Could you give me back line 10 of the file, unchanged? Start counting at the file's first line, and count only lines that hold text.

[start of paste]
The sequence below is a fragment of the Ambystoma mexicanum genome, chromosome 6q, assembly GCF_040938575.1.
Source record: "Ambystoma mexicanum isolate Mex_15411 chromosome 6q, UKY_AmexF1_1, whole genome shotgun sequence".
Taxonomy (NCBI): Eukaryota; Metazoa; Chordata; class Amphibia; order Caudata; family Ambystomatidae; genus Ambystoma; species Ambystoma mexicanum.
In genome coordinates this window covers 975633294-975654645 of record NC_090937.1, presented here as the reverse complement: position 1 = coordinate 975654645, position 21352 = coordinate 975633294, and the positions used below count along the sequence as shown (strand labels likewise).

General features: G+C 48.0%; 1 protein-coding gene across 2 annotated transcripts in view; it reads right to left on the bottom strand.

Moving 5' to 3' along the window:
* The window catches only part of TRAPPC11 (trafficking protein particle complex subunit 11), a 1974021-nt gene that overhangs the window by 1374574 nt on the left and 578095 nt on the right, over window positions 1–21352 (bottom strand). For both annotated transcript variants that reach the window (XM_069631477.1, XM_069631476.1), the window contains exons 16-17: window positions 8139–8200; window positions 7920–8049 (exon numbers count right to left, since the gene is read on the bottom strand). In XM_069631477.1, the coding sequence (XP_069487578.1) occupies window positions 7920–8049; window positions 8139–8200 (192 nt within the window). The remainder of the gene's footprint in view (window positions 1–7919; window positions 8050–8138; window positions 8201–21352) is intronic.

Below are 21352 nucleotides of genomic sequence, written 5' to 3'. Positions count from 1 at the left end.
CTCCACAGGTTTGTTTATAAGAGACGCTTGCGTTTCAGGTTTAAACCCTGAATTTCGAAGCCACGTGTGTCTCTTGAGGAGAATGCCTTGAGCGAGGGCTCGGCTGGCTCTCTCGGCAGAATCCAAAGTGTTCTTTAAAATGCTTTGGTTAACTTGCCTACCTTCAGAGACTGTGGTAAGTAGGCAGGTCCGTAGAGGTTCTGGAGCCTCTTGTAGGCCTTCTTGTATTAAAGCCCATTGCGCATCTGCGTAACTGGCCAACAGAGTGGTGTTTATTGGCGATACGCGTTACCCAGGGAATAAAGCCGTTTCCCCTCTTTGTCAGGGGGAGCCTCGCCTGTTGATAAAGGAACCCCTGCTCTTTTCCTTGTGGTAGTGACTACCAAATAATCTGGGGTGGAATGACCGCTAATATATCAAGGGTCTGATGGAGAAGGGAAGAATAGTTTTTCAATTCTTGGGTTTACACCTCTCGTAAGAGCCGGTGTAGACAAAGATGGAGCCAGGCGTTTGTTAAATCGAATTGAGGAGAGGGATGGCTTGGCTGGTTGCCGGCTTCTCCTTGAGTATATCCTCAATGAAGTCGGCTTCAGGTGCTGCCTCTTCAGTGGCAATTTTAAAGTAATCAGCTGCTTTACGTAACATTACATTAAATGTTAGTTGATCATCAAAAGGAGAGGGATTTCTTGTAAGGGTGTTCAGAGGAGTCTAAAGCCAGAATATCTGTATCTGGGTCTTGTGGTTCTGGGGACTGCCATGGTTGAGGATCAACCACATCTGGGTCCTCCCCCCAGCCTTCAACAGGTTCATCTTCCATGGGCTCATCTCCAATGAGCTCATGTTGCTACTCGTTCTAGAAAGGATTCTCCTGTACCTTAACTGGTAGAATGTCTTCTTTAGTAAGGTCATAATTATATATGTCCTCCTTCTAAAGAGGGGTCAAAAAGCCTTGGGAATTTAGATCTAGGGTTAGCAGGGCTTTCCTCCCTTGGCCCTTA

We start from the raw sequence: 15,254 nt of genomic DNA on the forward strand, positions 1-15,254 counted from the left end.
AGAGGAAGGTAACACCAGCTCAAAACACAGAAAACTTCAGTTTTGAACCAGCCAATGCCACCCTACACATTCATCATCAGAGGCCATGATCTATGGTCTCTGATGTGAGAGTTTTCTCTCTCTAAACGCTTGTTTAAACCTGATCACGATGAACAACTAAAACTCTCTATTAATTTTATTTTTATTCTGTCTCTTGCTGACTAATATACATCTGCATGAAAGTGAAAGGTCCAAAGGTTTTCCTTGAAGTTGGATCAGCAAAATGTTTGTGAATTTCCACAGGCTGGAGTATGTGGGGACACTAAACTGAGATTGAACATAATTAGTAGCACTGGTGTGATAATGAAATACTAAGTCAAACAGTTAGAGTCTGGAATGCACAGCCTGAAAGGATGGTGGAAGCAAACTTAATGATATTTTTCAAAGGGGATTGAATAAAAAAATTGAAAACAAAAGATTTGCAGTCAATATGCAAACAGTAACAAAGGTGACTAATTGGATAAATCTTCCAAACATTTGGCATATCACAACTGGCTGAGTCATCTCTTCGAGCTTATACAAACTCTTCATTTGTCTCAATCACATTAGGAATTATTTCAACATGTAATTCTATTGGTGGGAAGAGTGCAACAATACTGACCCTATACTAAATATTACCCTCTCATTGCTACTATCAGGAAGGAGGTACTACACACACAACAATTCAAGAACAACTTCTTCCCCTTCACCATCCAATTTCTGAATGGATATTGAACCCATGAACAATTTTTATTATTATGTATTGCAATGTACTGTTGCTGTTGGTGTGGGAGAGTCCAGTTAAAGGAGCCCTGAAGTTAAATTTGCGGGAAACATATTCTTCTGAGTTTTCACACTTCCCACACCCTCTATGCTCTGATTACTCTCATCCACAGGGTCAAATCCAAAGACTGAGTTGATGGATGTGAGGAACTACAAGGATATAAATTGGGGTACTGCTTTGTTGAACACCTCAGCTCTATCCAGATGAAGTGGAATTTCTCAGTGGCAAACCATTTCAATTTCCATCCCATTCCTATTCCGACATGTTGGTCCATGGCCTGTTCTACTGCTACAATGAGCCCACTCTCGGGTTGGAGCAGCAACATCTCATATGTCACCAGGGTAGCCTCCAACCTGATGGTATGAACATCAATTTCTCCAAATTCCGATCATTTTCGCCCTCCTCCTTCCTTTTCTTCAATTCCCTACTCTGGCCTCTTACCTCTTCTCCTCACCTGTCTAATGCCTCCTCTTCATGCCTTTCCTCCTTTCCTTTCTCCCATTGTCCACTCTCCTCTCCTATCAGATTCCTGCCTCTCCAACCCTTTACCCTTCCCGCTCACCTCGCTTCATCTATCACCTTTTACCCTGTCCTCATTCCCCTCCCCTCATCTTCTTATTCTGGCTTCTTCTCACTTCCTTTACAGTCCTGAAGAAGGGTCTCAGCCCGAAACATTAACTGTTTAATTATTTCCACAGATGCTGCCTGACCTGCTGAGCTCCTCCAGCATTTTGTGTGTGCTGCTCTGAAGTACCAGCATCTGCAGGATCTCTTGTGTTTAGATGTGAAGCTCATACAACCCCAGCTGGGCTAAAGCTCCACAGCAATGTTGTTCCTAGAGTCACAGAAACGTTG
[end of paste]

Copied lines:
We start from the raw sequence: 15,254 nt of genomic DNA on the forward strand, positions 1-15,254 counted from the left end.